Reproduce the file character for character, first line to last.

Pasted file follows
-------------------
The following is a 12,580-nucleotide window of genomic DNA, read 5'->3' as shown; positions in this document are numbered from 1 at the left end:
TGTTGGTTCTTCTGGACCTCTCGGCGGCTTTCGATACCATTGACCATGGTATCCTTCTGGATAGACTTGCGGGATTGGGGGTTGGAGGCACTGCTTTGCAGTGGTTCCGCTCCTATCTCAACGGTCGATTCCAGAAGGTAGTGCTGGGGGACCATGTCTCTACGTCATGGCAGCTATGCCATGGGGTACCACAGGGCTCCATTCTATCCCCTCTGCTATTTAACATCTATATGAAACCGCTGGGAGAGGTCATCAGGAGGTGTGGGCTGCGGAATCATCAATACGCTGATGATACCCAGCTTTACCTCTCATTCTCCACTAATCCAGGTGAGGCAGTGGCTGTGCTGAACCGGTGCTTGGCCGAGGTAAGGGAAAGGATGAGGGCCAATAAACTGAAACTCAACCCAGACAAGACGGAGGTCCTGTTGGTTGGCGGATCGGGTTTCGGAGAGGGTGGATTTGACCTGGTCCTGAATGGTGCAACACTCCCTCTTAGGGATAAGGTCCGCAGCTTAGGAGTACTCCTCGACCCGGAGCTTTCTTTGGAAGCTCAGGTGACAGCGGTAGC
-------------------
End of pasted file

The following is a 12,580-nucleotide window of genomic DNA, read 5'->3' as shown; positions in this document are numbered from 1 at the left end:
TGTTGGTTCTTCTGGACCTCTCGGCGGCTTTCGATACCATTGACCATGGTATCCTTCTGGATAGACTTGCGGGATTGGGGGTTGGAGGCACTGCTTTGCAGTGGTTCCGCTCCTATCTCAACGGTCGATTCCAGAAGGTAGTGCTGGGGGACCATGTCTCTACGTCATGGCAGCTATGCCATGGGGTACCACAGGGCTCCATTCTATCCCCTCTGCTATTTAACATCTATATGAAACCGCTGGGAGAGGTCATCAGGAGGTGTGGGCTGCGGAATCATCAATACGCTGATGATACCCAGCTTTACCTCTCATTCTCCACTAATCCAGGTGAGGCAGTGGCTGTGCTGAACCGGTGCTTGGCCGAGGTAAGGGAAAGGATGAGGGCCAATAAACTGAAACTCAACCCAGACAAGACGGAGGTCCTGTTGGTTGGCGGATCGGGTTTCGGAGAGGGTGGATTTGACCTGGTCCTGAATGGTGCAACACTCCCTCTTAGGGATAAGGTCCGCAGCTTAGGAGTACTCCTCGACCCGGAGCTTTCTTTGGAAGCTCAGGTGACAGCGGTAGC